Putin: Chemical weapons reports a false-flag op like Iraq, you know

As Rex Tillerson lands in Moscow, Vladimir Putin has decided to escalate the war of words over the US response to a chemical-weapons attack on civilians in Syria’s Idlib province. The Russian president again denied that any such attack took place, and accused the Trump administration of conducting a false-flag operation as an excuse for military action:


Russian President Vladimir Putin has compared recent accusations of a chemical attack levelled at the Syrian government how the United States justified its intervention in Iraq in 2003.

“It reminds me of the events in 2003 when U.S. envoys to the Security Council were demonstrating what they said were chemical weapons found in Iraq,” Putin told reporters on Tuesday. “We have seen it all already.”

Normally, Putin would outsource accusations like this through his propaganda/”fake news” organs, where it might get a tiny but passionate audience. It’s a measure of how bad things have gotten for Moscow since the election that Putin has decided to escalate this conspiracy theory to an actual government position. What makes this more amusing is that Donald Trump himself insinuated much the same thing about Iraq while on the campaign trail, accusing the George W. Bush administration of “lying” about the cassus belli at a contentious and memorable debate. That shoe, at least, is on the other foot.

Unfortunately — for Putin, anyway — that accusation doesn’t make much sense for that very reason. Trump didn’t win election by professing faith in interventionism; Trump campaigned on non-interventionism bordering on isolationism. His strike on Syria might be narrowly popular now, but that won’t do much in the long run for his popularity, and it will do damage to him among his base. Bush’s critics will believe that he wanted a pretext for a deeper military involvement in the Middle East, but who believes that about Donald “America First” Trump? He also seems reluctant to offer any sort of follow-up at all on Syria other than tough talk from his Cabinet advisers.


Russia also demanded a UN investigation into the chemical weapons attack, in order to disprove that Assad has anything to do with it:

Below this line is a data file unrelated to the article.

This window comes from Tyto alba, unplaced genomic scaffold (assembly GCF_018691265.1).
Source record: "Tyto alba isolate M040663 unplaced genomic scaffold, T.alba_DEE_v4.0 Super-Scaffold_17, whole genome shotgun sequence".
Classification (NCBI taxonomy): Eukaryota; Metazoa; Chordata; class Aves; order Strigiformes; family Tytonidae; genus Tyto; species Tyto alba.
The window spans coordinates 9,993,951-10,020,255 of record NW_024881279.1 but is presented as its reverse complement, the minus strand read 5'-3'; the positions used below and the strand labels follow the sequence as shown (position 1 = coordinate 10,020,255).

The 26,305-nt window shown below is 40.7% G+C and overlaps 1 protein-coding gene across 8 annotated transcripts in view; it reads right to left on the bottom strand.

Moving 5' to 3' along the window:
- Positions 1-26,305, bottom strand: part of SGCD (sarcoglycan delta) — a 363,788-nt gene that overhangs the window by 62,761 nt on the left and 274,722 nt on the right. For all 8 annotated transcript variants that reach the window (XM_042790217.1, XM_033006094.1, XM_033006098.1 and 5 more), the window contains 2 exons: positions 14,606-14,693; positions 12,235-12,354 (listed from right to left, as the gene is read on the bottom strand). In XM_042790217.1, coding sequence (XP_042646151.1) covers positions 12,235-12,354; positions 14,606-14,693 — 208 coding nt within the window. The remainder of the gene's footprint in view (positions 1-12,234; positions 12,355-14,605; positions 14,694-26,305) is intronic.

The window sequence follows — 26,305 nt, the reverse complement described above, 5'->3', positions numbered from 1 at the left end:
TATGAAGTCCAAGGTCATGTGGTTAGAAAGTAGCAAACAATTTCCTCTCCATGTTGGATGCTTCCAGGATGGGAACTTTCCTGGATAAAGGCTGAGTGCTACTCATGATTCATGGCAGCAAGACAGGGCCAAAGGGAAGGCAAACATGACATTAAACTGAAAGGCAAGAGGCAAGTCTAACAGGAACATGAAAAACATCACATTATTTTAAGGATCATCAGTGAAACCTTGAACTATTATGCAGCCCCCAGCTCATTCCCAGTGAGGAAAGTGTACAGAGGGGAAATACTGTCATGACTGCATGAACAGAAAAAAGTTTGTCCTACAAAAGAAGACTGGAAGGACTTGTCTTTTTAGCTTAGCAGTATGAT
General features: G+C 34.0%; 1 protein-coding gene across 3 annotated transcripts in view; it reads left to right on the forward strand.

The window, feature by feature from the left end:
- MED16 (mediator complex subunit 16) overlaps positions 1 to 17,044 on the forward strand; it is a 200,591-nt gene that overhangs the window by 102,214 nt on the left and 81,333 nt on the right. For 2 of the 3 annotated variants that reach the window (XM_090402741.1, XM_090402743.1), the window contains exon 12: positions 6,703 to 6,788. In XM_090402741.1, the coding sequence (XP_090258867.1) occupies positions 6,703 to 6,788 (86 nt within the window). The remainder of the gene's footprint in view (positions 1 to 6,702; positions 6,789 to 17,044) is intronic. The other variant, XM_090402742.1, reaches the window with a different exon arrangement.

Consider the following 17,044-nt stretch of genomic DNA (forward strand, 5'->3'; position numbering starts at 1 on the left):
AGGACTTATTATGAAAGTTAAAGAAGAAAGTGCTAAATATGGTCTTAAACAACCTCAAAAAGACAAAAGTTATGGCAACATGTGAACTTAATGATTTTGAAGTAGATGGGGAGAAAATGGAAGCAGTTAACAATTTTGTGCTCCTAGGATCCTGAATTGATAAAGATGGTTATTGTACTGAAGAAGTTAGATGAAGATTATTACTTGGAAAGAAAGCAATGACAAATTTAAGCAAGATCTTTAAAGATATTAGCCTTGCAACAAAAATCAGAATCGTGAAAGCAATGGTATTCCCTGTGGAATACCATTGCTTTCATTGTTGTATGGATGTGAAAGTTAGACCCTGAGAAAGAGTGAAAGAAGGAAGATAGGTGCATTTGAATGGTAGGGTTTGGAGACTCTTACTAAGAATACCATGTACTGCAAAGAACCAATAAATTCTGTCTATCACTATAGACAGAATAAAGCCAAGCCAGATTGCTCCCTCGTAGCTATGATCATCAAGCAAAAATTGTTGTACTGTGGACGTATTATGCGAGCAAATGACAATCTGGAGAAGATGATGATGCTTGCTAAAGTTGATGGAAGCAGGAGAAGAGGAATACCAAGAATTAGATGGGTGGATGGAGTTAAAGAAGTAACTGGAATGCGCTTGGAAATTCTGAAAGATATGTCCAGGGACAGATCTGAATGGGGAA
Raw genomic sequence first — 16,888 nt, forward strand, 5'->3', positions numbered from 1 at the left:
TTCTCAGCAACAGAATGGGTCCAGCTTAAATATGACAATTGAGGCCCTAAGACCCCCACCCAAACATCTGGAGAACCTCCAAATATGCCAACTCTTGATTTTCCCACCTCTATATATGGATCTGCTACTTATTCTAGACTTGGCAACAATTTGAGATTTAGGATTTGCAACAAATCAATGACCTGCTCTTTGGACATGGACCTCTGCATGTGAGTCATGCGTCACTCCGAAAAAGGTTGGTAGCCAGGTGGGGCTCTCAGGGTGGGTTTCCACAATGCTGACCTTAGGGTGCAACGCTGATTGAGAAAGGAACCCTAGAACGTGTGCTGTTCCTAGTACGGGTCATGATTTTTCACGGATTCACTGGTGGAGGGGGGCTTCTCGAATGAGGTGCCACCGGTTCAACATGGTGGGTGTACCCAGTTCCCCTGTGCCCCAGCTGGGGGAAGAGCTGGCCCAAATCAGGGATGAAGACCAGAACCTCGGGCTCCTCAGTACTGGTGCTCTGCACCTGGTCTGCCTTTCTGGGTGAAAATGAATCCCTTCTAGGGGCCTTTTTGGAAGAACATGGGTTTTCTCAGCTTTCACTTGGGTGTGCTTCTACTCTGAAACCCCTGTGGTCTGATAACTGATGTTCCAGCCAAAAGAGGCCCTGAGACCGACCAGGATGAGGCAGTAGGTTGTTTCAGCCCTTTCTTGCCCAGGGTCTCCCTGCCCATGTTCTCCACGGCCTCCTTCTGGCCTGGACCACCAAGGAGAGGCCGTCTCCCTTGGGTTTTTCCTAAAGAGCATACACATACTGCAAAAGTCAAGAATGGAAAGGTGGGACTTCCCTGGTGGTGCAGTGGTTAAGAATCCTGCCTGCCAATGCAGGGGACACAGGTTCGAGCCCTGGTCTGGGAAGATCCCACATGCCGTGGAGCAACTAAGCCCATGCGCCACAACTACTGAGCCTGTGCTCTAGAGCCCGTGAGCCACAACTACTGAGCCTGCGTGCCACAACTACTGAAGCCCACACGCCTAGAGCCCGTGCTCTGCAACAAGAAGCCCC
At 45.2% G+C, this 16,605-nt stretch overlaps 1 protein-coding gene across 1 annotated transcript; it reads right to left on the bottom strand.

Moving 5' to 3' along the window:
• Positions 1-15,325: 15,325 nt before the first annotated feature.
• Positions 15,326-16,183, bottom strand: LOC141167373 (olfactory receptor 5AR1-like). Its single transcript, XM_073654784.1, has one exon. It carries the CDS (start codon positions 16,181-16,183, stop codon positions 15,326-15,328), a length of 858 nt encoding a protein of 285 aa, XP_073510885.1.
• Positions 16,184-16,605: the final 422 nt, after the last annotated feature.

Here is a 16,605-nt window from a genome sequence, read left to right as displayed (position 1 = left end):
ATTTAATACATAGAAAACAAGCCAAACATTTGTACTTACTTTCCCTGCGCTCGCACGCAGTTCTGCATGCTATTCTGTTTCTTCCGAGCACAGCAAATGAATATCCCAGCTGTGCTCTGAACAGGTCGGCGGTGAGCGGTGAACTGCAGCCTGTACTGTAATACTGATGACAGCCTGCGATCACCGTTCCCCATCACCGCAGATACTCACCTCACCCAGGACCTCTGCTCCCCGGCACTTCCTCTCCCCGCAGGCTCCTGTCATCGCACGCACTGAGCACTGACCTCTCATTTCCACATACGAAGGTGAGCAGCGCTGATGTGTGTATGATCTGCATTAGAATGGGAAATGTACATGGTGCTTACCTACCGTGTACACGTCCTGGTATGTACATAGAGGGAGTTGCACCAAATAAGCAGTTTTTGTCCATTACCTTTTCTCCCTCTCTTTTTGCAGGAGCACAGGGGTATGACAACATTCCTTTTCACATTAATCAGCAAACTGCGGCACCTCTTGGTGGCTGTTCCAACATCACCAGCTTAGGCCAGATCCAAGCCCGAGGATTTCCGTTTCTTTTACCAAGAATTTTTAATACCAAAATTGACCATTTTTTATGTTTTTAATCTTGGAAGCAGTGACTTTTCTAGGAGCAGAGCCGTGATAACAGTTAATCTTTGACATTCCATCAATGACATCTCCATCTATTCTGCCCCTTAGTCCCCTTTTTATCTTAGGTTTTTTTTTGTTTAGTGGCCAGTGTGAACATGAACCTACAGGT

Putin told reporters on Tuesday that Russia would appeal to a U.N. agency in the Hague, urging it to hold an official probe.

Putin also said Russia has received intelligence about planned “provocations” using chemical weapons that would put the blame on the Syrian government.

There are two problems with that strategy. First, the UN has already concluded that Assad has chemical weapons despite the Russian guarantee of having removed all of them in 2013, and that Assad has used them in attacks before last week. The August 2016 report from the Organization for the Prohibition of Chemical Weapons (OPCW) laid the blame on Assad’s military for chemical-weapons strikes on Talmenes in April 2014, and Sarmin in March 2015. An official probe from OPCW is not likely to let Assad — or Putin — off the hook.

Second, Turkey has confirmed that three victims of the attack on Idlib died from exposure to sarin gas:

Turkey’s health minister says test results conducted on victims of a chemical attack in northern Syria confirm that sarin gas was used.

Recep Akdag said Tuesday that blood and urine samples taken from the victims confirmed that they were subjected to the nerve agent. His comments were reported by the state-run Anadolu news agency.

Turkey last week conducted autopsies on three victims of the gas attack who were brought from Syria.


Putin’s public rhetoric might just be a stall tactic, a brushback pitch to determine just how committed Trump will be to his new tough foreign-policy line. Laura Rozen reports that Russian officials are privately “furious” with Bashar al-Assad for his chemical-weapons attack and are calculating just how much more they should invest in him:

Privately, Russian officials are furious with Syrian President Bashar al-Assad for a suspected April 4 chemical weapons attack in Idlib province that killed over 80 people, Russia analysts said. They see it as threatening to sabotage the potential for US-Russia rapprochement ahead of US Secretary of State Rex Tillerson’s first visit to Moscow this week. …

“Assad committed suicide here,” Michael Kofman, a Russia military expert with the Kennan Institute, told Al-Monitor in an interview April 10. Russia “will never forgive him for this.”

The suspected April 4 nerve gas attack on rebel-held Khan Sheikhoun that killed over 80 people, many of them children, “is a complete disaster” for Russia, Kofman said. “It destroyed the legacy of the 2013 deal [to remove Syria’s chemical weapons] that both countries [the United States and Russia] certified. So it made liars of both of us.”

He noted, “It provided all the ammunition to sabotage rapprochement between the United States and Russia. Look at the atmospherics. It caused public embarrassment. [Russian President Vladimir] Putin has to swallow US cruise missile strikes. Notice he has not defended Assad. It looks bad for Russia.”


That suggests that a commitment to the tough stance might bring about a change in the relationship between Russia and Syria, which Tillerson demanded earlier today. The false-flag conspiracy theory floated by Putin notwithstanding, it appears that Russia is running out of diplomatic fantasies to justify its continuing protection of Assad. Putin will have to decide whether he wants to stay married to a genocidal nutcase for appearance’s sake, or look for greener pastures with the West — and that’s the box into which Tillerson intends to put Putin.

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Jazz Shaw 12:30 PM | June 18, 2024